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Old 02-13-2014, 03:24 AM   #25
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Re: Japanese Nuclear Bombs Overrated?

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Slightly off topic, but if the conventional bombing was doing as much damage, then why would dropping the nuclear bomb be any more immoral?
In a vacuum, the nuclear bombing was not any more immoral than the firebombing by any significant measure. It might seem that the argument that it is more immoral is implied with people seeming to freak out more about the nukes than other bombing. That's really a side effect of the enormous implications of the nukes to history and to the future. It's such a novel and watershed event that one is bound to hear a lot more opinions about it, many of those in opposition. Those opposed to immoral acts will logically want to talk about a more popular one since so much attention is already focused on it.

Then again there is a small increase in absolute immorality with the increase in efficiency and some other aspects I suppose. I mean, if it's bad to kill a certain group of people then maybe the less the transgressor risks in the act the worse it is. We innately value a fair fight or some approximation thereof. Say we settled the whole thing with swords. If we were such better swordsmen that we held the same kill ratio as we do under a bombing campaign, it wouldn't seem so unfair and, by extension, immoral would it? The nuclear bomb has an air of indiscrimination, of total war and obliteration by means which are still, 70 years later, largely inscrutable to all but the small population of physicists.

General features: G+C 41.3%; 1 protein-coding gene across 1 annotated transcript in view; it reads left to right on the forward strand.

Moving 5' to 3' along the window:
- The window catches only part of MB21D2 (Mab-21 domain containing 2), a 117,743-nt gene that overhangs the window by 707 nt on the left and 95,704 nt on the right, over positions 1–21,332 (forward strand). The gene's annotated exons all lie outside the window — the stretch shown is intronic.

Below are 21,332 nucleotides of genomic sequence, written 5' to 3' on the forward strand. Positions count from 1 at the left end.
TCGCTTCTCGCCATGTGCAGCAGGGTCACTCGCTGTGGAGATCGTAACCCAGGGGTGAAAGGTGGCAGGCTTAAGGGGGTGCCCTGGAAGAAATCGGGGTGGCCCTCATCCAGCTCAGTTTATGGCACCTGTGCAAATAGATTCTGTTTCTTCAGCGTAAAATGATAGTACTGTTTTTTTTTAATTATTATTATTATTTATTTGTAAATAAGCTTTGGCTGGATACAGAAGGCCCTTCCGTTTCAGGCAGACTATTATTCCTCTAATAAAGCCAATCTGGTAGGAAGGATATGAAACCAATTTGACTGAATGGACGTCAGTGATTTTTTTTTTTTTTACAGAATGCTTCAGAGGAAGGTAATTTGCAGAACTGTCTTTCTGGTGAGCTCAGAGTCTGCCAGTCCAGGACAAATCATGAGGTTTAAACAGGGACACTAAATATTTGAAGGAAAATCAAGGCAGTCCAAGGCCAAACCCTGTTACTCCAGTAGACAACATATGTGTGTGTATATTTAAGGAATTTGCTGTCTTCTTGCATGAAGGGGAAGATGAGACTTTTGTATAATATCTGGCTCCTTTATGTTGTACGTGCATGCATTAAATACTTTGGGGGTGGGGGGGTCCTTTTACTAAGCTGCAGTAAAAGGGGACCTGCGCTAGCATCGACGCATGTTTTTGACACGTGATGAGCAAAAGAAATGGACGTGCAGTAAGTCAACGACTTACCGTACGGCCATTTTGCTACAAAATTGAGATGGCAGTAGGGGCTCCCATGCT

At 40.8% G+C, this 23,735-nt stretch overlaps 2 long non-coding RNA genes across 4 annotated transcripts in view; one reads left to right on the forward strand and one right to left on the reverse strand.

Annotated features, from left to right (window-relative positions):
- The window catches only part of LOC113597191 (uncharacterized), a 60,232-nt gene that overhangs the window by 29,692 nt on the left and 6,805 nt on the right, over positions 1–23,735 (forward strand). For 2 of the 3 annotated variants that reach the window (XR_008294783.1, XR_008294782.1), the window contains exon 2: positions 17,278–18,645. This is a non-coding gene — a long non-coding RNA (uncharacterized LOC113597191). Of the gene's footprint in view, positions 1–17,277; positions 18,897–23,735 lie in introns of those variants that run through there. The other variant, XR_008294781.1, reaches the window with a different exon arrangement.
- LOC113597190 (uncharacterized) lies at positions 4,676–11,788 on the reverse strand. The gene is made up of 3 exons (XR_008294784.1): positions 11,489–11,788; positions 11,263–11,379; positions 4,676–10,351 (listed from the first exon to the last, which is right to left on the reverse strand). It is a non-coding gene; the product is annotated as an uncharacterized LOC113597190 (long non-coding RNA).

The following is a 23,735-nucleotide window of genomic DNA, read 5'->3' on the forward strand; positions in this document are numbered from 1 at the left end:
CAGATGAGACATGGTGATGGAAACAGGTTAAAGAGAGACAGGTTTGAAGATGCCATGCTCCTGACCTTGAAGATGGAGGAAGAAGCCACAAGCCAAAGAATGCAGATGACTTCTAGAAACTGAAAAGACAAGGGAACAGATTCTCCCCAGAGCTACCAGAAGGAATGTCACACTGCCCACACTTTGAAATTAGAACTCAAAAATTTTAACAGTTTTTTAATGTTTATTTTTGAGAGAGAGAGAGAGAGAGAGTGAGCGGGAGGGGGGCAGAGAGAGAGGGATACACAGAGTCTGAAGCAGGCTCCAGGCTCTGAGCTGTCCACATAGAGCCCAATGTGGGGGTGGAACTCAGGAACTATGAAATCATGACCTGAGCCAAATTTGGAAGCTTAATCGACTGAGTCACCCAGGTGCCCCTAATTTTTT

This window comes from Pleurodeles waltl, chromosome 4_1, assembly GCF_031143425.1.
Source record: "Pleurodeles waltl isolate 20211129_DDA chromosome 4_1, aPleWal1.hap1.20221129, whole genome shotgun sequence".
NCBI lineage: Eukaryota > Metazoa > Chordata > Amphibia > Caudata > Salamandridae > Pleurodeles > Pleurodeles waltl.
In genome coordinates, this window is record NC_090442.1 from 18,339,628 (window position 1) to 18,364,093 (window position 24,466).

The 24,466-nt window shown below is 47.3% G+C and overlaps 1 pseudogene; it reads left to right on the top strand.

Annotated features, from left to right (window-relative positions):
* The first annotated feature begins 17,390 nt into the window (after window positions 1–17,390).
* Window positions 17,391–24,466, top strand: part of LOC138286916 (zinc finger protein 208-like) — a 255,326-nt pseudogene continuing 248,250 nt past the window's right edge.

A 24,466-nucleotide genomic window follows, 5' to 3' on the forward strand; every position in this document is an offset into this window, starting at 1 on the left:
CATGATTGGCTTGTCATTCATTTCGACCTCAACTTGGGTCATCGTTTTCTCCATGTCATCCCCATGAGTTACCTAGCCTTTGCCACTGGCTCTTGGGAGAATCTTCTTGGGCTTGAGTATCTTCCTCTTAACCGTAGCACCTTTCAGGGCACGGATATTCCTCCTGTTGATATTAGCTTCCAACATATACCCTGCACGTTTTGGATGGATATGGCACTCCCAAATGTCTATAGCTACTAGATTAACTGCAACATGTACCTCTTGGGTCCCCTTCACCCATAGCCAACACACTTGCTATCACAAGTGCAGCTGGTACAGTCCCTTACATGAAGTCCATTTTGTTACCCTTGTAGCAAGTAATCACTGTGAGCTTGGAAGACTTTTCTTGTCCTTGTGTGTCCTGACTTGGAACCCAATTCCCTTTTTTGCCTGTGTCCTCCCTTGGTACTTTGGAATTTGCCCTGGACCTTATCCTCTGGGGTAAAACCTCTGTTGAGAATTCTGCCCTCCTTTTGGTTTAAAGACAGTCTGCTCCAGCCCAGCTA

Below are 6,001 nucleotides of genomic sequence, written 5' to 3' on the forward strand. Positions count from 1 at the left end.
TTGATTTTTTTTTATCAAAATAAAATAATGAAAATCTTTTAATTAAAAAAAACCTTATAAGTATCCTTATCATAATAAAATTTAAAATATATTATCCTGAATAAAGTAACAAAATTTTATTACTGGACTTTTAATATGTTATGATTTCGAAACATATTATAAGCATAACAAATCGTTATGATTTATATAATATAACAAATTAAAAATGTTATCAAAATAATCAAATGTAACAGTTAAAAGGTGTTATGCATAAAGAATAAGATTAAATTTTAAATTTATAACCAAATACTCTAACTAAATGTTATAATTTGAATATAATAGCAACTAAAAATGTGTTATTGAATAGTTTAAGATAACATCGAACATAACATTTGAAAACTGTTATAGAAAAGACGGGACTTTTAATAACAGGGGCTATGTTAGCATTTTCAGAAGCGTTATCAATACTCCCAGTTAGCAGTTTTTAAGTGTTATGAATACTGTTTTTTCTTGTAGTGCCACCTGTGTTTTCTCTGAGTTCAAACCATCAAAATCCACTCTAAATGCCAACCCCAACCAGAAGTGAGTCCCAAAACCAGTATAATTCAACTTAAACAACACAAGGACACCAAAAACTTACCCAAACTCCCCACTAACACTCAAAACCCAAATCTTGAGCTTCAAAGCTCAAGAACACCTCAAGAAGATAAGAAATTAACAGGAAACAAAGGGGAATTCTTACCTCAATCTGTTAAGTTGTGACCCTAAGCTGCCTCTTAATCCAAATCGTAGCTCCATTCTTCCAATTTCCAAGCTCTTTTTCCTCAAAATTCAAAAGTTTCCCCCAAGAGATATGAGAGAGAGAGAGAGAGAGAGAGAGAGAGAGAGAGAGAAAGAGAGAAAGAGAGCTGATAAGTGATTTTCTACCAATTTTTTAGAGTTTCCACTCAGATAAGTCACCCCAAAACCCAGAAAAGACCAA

That probably equates to a lot more fear for the target population in the time before they die. They don't know how it works, they can't get away, the lethality is unfathomable, they can't fight back, the effects linger for any "lucky" survivors, etc.